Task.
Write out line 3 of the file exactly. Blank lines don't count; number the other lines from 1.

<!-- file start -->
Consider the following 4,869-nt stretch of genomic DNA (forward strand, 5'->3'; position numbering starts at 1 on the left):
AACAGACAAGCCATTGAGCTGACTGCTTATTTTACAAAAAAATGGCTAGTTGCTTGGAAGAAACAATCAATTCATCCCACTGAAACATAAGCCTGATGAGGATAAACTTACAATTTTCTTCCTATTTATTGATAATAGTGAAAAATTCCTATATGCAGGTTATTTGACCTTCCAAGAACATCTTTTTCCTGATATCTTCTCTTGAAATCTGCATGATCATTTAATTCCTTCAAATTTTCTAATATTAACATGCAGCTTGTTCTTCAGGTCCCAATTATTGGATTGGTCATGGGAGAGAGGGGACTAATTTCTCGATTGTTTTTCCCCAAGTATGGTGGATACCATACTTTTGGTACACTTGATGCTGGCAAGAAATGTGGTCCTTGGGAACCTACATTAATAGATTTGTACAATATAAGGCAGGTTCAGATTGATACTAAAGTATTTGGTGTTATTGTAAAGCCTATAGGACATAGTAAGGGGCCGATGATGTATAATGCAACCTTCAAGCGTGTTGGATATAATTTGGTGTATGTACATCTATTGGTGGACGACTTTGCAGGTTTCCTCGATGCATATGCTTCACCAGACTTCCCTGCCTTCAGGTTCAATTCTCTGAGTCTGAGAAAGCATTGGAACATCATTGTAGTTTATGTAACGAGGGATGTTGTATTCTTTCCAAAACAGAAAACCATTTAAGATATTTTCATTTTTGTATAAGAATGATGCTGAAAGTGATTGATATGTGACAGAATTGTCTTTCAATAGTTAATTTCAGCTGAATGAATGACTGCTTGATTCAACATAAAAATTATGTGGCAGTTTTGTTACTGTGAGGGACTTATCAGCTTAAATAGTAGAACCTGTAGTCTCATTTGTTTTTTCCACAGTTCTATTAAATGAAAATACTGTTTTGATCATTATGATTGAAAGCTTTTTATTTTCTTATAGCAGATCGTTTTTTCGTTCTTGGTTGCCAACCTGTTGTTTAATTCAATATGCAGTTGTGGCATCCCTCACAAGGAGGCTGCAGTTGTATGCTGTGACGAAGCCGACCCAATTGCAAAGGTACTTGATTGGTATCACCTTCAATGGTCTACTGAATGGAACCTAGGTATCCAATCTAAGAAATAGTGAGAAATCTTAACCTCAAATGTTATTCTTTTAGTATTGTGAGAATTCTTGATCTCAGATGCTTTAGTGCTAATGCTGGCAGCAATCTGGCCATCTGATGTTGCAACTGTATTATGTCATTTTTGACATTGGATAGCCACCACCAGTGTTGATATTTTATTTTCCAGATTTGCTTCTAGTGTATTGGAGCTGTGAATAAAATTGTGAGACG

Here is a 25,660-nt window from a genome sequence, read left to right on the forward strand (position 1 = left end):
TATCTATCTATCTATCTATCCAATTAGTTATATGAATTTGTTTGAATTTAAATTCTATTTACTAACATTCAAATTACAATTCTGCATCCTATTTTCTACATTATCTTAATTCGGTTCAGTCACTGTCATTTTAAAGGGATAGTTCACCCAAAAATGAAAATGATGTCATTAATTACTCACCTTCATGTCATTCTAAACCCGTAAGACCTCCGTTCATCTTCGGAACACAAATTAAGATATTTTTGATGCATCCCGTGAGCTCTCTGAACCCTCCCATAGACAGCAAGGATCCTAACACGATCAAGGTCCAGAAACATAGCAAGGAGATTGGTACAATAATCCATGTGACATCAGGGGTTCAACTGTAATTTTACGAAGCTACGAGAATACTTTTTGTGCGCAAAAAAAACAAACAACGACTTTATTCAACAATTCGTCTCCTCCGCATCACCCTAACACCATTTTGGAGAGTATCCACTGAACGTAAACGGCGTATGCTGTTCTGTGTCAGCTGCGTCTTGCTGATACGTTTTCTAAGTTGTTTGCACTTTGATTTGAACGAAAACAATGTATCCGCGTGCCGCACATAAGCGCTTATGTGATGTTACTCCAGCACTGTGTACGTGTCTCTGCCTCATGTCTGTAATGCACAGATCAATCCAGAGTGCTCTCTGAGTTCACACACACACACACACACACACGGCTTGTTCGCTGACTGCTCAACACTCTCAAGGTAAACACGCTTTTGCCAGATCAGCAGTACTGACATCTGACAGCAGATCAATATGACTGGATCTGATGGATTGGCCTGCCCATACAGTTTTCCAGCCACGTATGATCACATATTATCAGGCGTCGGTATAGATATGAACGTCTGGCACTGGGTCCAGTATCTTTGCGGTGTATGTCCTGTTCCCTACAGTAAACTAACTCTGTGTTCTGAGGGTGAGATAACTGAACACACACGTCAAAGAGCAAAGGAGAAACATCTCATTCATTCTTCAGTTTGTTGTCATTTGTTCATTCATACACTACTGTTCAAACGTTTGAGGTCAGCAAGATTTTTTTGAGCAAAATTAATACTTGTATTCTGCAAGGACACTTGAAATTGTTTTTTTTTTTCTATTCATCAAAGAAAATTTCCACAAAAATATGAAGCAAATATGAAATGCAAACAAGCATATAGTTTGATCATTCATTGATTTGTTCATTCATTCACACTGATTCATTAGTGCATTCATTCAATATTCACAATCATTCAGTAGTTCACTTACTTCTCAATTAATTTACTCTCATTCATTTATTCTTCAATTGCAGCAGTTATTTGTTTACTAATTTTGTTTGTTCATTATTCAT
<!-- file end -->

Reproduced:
Here is a 25,660-nt window from a genome sequence, read left to right on the forward strand (position 1 = left end):